Mercer Trustees Approve Record Operating Budget,
Ph.D. in Clinical Medical Psychology

April 15, 2011

Media Contact: Mark Vanderhoek (478) 301-4037 or vanderhoek_m@mercer.edu

MACON — Mercer University’s Board of Trustees today approved a $193.4 million operating budget for next year, an $8 million, or 4.3 percent, increase over the current budget. Tuition for Mercer’s undergraduate programs will increase by 2.92 percent. Last year’s increase for Macon undergraduate programs was 3.48 percent, compared with increases of 2.9 percent in 2009, 6.5 percent in 2008, 6.8 percent in 2007 and 7 percent in 2006. Most graduate and professional programs will experience tuition increases of between 3 percent and 5.3 percent next year, and undergraduate programs for working adult students will see no tuition increase.

Mercer President William D. Underwood said the University is finding ways to operate more efficiently in order to keep tuition increases to a minimum.

“The economy, while improving, still poses challenges for many of our students and their families. We must remain sensitive to those challenges while finding innovative ways to continue delivering the high-quality programs and services that our students deserve and expect,” Underwood said.

The board also approved Mercer’s sixth Ph.D. program and the first in the School of Medicine. The five-year Ph.D. in Clinical Medical Psychology is one of only two of its kind in the United States and will prepare students to be licensed to practice clinical psychology, particularly in integrative health care settings. Graduates will also be prepared for careers in research and in higher education, especially medical education.

The Ph.D. in psychology is viewed by the American Psychological Association and state licensing agencies as the terminal degree in psychology. The program will begin in fall 2012 on the Macon campus. In order for graduates of this program to attain licensure in most states, they must be graduates of a clinical psychology program approved by the Commission on Accreditation of the American Psychological Association. A program cannot apply for accreditation until its first cohort has completed the first four years of class work, so the School will apply for the approval in 2016.

In addition, the board approved a new concentration for the College of Liberal Arts. The Bachelor of Arts in Social Entrepreneurship replaces the program in Leadership and Community Service. The new trans-disciplinary academic- and service-oriented program will begin in fall 2011. It will provide students with the values, academic training and skill sets necessary for the creation and management of public service organizations, including businesses that put social or environmental concerns above profit, as well as more traditional non-profits and religious organizations.

Trustees also approved a new Post-Baccalaureate Artist Diploma for the Townsend School of Music in Macon. The diploma is designed to prepare international students with bachelor’s degrees in music to become more proficient in musical performance. The two-year certificate will be individually tailored to meet the needs of each student. The diploma will be offered beginning this fall.

Changes for several Atlanta campus-based programs, including a new joint degree between the James and Carolyn McAfee School of Theology and the College of Continuing and Professional Studies, were also approved by the board. The joint Master of Divinity and Master of Science in Organizational Leadership program will begin this fall. The program is designed to incorporate advanced theological training with leadership and organizational studies, providing students with the essential knowledge for ministry, as well as the skills to manage today’s complex organizations. Also approved was the School of Theology’s new Non-Profit Organizational Leadership track within its existing Master of Divinity program.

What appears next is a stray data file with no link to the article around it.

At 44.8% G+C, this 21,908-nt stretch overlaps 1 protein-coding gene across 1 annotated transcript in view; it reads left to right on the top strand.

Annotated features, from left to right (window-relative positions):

The Atlanta campus will also have a new Certificate in Graduate Business Preparation program offered through the English Language Institute. It is designed to strengthen the skills of international students in order to help them enroll and succeed in a traditional Master of Business Administration program.

In other business, the board voted to award honorary doctorates to four individuals. The honorees, who will receive their degrees during May commencements, include Washington County physician and author William J. Rawlings, M.D., Doctor of Sciences; the Honorable Karen Nelson Moore, judge on the U.S. Court of Appeals for the Sixth Circuit, Doctor of Laws; Macon musician and community leader Neva Langley Fickling, Doctor of Humanities; and Alberto Ibarguen, president and CEO of the John S. and James L. Knight Foundation, Doctor of Humanities.

About Mercer University
Founded in 1833, Mercer University is a dynamic and comprehensive center of undergraduate, graduate and professional education. The University enrolls more than 8,200 students in 11 schools and colleges – liberal arts, law, pharmacy, medicine, business, engineering, education, theology, music, nursing and continuing and professional studies – on major campuses in Macon, Atlanta and Savannah and at four regional academic centers across the state. Mercer is affiliated with two teaching hospitals — Memorial University Medical Center in Savannah and the Medical Center of Central Georgia in Macon, and has educational partnerships with Warner Robins Air Logistics Center in Warner Robins and Piedmont Healthcare in Atlanta. The University operates an academic press and a performing arts center in Macon and an engineering research center in Warner Robins. Mercer is the only private university in Georgia to field an NCAA Division I athletic program. For more information, visit www.mercer.edu.
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